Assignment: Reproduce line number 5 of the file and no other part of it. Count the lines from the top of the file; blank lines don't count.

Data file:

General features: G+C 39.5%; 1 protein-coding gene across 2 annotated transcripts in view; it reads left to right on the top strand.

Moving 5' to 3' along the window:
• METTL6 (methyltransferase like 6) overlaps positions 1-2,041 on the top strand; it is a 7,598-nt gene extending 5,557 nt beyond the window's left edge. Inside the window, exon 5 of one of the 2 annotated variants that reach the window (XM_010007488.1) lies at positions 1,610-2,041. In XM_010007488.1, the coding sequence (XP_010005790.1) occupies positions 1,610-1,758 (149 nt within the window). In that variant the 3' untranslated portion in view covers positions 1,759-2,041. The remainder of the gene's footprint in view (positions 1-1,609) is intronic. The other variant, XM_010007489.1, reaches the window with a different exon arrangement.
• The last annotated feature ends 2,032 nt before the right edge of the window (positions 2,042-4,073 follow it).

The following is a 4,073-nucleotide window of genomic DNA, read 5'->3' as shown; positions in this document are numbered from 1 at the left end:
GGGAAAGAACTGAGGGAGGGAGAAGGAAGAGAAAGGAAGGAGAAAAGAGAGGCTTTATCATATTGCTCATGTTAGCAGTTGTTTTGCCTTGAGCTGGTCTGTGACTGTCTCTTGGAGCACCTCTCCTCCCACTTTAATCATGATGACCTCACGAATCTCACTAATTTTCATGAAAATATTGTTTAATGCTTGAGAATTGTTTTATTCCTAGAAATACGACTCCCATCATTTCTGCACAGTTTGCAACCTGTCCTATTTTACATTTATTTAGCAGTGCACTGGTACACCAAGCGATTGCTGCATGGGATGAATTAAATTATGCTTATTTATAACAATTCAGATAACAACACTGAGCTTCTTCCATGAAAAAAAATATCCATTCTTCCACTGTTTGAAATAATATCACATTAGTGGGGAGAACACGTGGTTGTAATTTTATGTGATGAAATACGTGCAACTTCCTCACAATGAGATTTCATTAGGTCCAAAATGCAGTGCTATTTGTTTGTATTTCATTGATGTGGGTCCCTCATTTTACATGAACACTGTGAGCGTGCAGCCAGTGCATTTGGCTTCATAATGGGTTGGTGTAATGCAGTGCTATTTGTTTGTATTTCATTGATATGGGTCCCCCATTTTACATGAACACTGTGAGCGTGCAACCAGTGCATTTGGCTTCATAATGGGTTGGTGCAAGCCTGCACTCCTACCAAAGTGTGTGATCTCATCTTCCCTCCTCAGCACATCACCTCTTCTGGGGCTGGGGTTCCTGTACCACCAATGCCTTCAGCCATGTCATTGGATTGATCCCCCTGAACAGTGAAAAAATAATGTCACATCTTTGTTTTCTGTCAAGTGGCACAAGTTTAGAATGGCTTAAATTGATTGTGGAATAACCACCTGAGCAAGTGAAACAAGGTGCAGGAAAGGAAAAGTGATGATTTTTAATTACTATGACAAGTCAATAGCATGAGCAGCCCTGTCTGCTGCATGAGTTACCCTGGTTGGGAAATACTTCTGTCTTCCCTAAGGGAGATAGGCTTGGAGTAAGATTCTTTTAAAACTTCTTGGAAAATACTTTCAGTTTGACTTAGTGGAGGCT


The following is a 4,073-nucleotide window of genomic DNA, read 5'->3' as shown; positions in this document are numbered from 1 at the left end: